Alliance Member Pasko Rakic Honored by Child Mind Institute

Last week, long-time Dana Alliance member Pasko Rakic, M.D., Ph.D., was honored as the 2014 Child Mind Institute Distinguished Scientist at the organization’s annual On the Shoulders of Giants symposium. Held at Hunter University’s Roosevelt House (Franklin and Eleanor Roosevelt called it home for many years), the symposium gave us the opportunity to hear from Rakic, as well as from one of his protégée’s, Nenad Sestan, M.D., Ph.D., and his colleague Matthew State, M.D., Ph.D.Rakic photo

Rakic began his scientific career in Belgrade, where he studied neurosurgery with plans to be a clinician. During his training he became fascinated with brain mapping and how different areas of the brain affected different body functions. This fascination lured him into research—and additional years of school—as he went for and completed his doctorate.

Now at Yale University, Rakic is known for his research in developmental neurobiology, and last week’s symposium focused on his work on neuronal migration and how it has contributed and continues to contribute to research on neuropsychiatric disorders. Read more about the specifics in write-ups from the Child Mind Institute and from Yale.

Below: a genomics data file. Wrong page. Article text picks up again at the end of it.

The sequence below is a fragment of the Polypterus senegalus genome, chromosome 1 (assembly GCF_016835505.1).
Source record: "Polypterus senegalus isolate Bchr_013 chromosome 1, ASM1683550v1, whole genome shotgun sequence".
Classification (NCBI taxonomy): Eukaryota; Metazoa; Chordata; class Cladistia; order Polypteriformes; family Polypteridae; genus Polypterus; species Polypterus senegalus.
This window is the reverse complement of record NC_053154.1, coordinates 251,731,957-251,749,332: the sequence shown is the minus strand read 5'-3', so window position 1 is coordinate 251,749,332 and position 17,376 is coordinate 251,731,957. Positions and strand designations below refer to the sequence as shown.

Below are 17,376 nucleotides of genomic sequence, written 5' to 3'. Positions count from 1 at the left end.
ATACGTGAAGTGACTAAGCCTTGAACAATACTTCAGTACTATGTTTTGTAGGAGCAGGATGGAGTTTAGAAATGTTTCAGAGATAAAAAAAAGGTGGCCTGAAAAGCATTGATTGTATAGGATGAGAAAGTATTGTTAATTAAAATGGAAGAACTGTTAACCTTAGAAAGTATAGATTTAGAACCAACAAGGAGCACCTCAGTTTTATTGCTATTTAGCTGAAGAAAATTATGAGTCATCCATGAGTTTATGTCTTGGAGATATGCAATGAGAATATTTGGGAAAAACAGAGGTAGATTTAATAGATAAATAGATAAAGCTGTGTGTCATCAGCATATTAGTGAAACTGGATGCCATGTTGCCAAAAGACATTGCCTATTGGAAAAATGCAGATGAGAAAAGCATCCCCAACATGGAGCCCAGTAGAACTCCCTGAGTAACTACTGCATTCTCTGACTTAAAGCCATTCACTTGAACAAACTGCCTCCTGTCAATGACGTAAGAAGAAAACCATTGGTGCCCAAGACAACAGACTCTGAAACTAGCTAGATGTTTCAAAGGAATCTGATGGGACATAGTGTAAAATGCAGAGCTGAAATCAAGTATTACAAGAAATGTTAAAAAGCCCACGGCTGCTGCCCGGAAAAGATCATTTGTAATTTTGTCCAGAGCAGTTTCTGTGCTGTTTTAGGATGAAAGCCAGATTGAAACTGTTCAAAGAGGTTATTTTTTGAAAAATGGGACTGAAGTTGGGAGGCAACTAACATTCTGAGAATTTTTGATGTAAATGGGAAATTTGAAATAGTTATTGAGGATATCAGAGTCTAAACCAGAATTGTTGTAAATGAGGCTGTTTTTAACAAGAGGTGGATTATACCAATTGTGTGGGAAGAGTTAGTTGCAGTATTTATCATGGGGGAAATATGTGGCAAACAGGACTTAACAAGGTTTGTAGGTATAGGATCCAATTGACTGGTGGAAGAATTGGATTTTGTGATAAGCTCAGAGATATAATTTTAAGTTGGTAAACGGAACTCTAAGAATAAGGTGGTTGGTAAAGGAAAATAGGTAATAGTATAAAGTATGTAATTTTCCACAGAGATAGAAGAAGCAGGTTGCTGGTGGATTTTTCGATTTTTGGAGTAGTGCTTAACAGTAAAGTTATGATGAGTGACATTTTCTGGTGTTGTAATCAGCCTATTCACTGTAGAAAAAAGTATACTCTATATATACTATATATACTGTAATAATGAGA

The event was also a chance to honor Rakic’s dedication to mentoring subsequent generations of researchers, including Dana Alliance members Carla Shatz, Ph.D., and Pat Levitt, Ph.D., and to acknowledge the importance of nurturing young scientists. In that vein, ten Rising Scientist Award recipients from New York high schools were also recognized and congratulated at the event.

Inspiring future neuroscientists is also something we at the Dana Foundation are passionate about. Many of our Brain Awareness Week partners focus on brain-based talks and activities for students K-12, and we offer event ideas and student-geared booklets and puzzles to aid in their outreach.

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The Foundation’s Design a Brain Experiment competition for U.S. high school students also offers young people the opportunity to show off their neuroscience know-how and creativity as they’re challenged to develop original brain experiments (though not complete them) for a chance to win prizes for their schools or sponsoring nonprofit institution. Submissions are being accepted now through January 16; the top two winners will be announced during Brain Awareness Week (March 16-22, 2015).

–Ann L. Whitman

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